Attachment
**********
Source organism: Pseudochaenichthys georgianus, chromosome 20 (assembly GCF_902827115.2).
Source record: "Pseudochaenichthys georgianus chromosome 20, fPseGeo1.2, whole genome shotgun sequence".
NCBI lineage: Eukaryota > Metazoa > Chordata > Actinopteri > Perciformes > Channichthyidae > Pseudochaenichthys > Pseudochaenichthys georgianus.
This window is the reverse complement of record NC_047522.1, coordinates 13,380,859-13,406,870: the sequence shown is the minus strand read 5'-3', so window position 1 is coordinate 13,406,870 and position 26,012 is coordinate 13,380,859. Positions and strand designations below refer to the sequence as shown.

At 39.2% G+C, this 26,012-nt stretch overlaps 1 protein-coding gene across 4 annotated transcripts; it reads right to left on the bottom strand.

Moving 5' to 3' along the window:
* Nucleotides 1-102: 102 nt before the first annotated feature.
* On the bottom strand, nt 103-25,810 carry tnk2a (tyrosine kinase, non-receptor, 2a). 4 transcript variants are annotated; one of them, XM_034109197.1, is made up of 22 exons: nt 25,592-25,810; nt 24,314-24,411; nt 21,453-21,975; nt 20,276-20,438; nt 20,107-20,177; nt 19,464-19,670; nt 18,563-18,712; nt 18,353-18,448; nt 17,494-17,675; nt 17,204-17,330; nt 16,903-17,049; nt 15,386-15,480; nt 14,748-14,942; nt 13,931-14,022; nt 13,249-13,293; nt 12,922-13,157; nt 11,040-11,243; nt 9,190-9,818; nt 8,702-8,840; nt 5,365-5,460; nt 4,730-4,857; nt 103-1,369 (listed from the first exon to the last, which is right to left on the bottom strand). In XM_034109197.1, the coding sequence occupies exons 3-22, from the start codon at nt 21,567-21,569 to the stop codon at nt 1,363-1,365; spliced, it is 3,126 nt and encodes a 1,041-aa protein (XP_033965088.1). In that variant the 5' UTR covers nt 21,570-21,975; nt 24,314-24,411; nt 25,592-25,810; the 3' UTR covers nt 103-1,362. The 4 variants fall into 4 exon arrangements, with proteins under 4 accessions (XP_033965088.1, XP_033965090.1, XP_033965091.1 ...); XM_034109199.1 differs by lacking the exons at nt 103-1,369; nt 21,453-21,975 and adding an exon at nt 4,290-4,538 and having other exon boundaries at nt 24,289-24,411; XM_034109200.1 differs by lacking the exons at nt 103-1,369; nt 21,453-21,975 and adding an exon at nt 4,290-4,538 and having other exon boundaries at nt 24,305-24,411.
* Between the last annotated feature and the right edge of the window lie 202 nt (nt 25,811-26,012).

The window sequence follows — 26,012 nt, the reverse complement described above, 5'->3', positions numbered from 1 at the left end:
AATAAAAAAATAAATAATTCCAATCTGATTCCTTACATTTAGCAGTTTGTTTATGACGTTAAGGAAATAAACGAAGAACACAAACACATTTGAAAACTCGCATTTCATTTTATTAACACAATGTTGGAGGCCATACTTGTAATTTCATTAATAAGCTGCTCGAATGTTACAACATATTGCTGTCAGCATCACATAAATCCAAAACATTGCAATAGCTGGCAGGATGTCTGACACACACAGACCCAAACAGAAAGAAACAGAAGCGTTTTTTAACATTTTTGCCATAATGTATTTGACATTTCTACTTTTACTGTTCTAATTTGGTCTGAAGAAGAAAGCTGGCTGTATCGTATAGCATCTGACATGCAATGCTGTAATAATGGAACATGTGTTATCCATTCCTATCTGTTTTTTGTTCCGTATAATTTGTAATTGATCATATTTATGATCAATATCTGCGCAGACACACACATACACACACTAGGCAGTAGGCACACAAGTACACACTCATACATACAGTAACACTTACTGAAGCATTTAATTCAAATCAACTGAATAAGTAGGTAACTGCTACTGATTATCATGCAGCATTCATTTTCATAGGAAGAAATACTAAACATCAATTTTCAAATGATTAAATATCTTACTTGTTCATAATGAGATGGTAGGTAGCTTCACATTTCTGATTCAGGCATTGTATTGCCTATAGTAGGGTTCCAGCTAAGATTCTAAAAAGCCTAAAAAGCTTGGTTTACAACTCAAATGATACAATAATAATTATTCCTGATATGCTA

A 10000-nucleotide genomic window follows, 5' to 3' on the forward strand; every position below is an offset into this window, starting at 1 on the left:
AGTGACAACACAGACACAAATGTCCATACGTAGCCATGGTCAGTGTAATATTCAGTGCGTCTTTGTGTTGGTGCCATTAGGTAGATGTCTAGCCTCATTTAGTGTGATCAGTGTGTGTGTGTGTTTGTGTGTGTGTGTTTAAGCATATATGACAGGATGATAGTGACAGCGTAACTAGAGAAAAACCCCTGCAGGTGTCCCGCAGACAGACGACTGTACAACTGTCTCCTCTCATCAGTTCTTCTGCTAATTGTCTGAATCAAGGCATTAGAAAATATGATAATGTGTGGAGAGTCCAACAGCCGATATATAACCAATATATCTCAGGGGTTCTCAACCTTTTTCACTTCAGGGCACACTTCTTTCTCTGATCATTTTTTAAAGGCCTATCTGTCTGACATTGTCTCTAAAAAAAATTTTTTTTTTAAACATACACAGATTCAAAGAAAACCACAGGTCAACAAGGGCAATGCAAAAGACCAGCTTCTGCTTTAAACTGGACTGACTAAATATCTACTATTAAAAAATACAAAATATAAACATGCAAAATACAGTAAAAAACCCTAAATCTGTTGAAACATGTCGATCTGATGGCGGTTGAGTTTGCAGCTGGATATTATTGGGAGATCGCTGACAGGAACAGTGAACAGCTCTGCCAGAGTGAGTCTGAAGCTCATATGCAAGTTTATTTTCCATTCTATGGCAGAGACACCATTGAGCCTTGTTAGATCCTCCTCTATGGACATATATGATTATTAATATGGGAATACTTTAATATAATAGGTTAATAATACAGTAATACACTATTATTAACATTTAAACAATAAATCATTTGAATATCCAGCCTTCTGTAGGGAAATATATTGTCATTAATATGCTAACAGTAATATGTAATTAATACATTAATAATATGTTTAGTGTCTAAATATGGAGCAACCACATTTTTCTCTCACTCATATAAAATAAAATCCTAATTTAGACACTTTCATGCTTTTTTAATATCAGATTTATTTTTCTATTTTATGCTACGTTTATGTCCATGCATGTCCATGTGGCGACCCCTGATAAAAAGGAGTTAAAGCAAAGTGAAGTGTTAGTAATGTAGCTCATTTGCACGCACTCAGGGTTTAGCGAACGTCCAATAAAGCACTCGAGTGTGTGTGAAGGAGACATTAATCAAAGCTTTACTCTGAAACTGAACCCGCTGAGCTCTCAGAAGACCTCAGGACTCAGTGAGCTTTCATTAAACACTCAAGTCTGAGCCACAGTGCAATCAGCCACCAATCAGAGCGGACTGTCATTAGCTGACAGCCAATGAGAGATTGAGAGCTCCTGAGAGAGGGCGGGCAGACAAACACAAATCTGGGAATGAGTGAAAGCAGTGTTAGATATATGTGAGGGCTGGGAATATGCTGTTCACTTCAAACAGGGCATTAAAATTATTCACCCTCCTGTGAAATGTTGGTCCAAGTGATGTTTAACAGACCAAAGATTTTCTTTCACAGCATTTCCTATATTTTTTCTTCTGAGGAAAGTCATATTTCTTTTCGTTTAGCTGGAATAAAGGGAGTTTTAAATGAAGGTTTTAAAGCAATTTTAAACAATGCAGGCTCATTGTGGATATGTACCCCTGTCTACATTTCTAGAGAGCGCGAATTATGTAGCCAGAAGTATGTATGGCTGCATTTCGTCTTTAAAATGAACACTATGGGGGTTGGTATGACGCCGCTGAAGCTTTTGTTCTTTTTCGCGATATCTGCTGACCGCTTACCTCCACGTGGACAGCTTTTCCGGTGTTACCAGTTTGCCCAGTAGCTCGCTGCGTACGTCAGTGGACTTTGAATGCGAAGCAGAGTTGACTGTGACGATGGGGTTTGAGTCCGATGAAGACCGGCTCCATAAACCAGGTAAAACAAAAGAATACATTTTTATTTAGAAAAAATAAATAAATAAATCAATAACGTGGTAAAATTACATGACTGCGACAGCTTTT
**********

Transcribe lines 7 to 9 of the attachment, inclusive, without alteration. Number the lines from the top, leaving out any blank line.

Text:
* Nucleotides 1-102: 102 nt before the first annotated feature.
* On the bottom strand, nt 103-25,810 carry tnk2a (tyrosine kinase, non-receptor, 2a). 4 transcript variants are annotated; one of them, XM_034109197.1, is made up of 22 exons: nt 25,592-25,810; nt 24,314-24,411; nt 21,453-21,975; nt 20,276-20,438; nt 20,107-20,177; nt 19,464-19,670; nt 18,563-18,712; nt 18,353-18,448; nt 17,494-17,675; nt 17,204-17,330; nt 16,903-17,049; nt 15,386-15,480; nt 14,748-14,942; nt 13,931-14,022; nt 13,249-13,293; nt 12,922-13,157; nt 11,040-11,243; nt 9,190-9,818; nt 8,702-8,840; nt 5,365-5,460; nt 4,730-4,857; nt 103-1,369 (listed from the first exon to the last, which is right to left on the bottom strand). In XM_034109197.1, the coding sequence occupies exons 3-22, from the start codon at nt 21,567-21,569 to the stop codon at nt 1,363-1,365; spliced, it is 3,126 nt and encodes a 1,041-aa protein (XP_033965088.1). In that variant the 5' UTR covers nt 21,570-21,975; nt 24,314-24,411; nt 25,592-25,810; the 3' UTR covers nt 103-1,362. The 4 variants fall into 4 exon arrangements, with proteins under 4 accessions (XP_033965088.1, XP_033965090.1, XP_033965091.1 ...); XM_034109199.1 differs by lacking the exons at nt 103-1,369; nt 21,453-21,975 and adding an exon at nt 4,290-4,538 and having other exon boundaries at nt 24,289-24,411; XM_034109200.1 differs by lacking the exons at nt 103-1,369; nt 21,453-21,975 and adding an exon at nt 4,290-4,538 and having other exon boundaries at nt 24,305-24,411.
* Between the last annotated feature and the right edge of the window lie 202 nt (nt 25,811-26,012).